The IEC has thirty-nine member nations. All but three are wholly Government financed, and the USA is the only participating country without some Government subsidy. The other nations provide highly competent technical representation at IEC meetings. Their interests, of course, are best served by having standards of their origin become international standards.

If we are to enhance our export trade, it is essential that we do everything possible to insure that our standards are adopted abroad. To do this, we must provide adequate representation and technical competence as well as continuity of delegates service in meetings of international standards bodies.

69–452-66-8

EIA provides secretarial service for USA electronic participation in IEC. Daring the past fiscal year more than 1500 documents, of which 1250 were of foreig origin, were disseminated and correlated in preparation for international meet ings, a very substantial and expensive operation.

USA delegates expenses are largely financed by our companies providing the services and covering the travel and subsistence of USA representatives. EIA finances the travel of certain technical experts from educational institutions. In combination, this represents a major contribution by industry.

Although we are sure that the report of the White House Conference on International Cooperation has been brought to the attention of the Committee one paragraph in the section on International Engineering Standards is so pertinent to EIA's position that we feel it worth quoting, as follows:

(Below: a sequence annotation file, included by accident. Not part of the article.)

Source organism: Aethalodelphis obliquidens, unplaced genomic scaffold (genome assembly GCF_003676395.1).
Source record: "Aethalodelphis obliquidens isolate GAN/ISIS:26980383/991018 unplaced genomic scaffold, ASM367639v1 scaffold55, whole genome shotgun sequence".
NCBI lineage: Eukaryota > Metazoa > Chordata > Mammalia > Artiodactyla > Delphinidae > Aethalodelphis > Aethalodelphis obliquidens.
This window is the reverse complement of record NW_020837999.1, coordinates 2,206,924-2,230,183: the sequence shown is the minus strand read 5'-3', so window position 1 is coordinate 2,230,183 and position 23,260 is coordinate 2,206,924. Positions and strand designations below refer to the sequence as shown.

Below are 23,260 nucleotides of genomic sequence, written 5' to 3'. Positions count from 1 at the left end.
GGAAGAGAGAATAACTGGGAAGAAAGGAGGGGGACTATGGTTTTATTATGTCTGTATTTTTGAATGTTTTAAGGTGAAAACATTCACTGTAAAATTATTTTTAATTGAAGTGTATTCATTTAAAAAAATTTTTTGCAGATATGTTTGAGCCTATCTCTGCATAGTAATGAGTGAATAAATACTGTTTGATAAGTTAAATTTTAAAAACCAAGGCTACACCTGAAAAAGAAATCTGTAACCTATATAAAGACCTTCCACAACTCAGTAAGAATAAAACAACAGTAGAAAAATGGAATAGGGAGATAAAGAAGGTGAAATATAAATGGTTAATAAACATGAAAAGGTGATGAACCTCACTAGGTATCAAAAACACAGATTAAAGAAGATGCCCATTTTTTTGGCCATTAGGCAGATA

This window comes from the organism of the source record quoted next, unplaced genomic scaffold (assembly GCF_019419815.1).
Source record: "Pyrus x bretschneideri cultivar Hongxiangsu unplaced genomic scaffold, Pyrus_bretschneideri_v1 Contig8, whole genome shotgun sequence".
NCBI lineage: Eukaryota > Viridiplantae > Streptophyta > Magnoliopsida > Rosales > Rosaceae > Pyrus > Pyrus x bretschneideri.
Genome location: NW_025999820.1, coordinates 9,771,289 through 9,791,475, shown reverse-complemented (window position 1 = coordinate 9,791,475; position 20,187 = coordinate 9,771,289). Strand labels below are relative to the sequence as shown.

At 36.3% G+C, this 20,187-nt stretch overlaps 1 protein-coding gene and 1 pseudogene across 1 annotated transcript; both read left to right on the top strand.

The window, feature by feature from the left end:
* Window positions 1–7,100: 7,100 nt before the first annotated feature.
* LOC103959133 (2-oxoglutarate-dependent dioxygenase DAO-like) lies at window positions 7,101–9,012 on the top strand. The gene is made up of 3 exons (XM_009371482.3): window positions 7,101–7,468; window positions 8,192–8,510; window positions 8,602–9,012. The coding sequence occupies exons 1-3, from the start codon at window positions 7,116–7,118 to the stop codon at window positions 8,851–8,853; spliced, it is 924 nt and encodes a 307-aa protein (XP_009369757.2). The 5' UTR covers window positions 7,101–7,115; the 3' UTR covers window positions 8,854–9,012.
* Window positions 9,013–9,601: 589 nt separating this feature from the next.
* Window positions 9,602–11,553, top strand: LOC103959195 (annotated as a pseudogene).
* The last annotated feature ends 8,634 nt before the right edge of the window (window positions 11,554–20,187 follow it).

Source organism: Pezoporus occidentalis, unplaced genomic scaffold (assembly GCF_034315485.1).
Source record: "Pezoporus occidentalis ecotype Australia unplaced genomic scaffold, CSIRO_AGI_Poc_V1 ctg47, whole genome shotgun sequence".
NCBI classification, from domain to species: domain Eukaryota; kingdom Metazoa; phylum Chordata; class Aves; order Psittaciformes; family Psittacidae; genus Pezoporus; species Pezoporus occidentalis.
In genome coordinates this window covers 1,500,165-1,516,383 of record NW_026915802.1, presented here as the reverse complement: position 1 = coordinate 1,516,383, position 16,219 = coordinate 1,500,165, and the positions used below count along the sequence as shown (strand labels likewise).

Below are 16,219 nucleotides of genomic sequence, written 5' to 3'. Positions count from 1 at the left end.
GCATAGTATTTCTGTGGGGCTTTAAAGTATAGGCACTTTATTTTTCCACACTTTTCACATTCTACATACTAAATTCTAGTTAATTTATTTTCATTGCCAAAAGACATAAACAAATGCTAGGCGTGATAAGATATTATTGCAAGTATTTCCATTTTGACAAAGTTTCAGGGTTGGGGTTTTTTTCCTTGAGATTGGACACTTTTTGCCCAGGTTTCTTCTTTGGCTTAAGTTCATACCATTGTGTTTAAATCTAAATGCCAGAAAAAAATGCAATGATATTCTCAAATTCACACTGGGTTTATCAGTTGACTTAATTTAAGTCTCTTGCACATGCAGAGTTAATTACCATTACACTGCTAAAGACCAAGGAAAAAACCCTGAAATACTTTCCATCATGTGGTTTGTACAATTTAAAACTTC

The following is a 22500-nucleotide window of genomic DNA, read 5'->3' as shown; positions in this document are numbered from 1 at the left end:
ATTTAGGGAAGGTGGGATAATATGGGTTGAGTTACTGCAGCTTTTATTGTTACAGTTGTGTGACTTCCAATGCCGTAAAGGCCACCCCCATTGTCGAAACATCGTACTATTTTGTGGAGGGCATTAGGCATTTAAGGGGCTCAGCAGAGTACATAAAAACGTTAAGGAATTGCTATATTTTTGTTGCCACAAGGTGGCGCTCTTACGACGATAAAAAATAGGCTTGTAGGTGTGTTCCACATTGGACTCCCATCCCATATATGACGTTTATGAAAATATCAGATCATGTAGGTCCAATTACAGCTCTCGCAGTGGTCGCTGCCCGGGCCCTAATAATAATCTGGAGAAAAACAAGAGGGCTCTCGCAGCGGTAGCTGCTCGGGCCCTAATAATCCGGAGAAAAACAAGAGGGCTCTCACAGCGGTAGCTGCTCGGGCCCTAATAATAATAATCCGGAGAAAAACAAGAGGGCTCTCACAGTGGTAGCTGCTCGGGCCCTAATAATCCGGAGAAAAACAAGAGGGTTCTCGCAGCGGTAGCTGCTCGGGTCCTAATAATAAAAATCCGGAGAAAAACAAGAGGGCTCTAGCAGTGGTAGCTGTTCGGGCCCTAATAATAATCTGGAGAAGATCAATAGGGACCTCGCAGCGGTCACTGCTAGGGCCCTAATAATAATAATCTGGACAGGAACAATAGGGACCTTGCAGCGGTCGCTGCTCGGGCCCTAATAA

"We believe that in those cases where participation is less than adequate the principal factors appear to be (1) lack of understanding of the nature of international recommendations and of their present and potential impact on the economic welfare of the country, (2) present importance of international trade in a given item (for example, the ISO Committees on Photography and Cine matography, Computing Machines, and the IEC Committees on Electronics and some Electrical Apparatus get good support from American industry and are effective in the preparation of international recommendations, probably because of the recognized importance of international trade in these items. On the other hand, Committees dealing with rubber goods, pipe, case iron, and electrical instruments have received relatively little support.), (3) the number of re dundant standardization activities which in certain areas have caused confusion and unnecessary expense, (4) the cost of financing delegations, secre tariats, and chairmanships, and the lack of arrangements for sharing of such costs by those who woulă benefit from the activity. Competent delegations of two to twelve men are needed for each major technical committee meeting. Not only should these men be competent, but a high degree of continuity of service by particular individuals is essential in order that the American viewpoint may be presented from familiar sources, and so that the American delegation may maintain the respect and confidence of the delegates from other countries."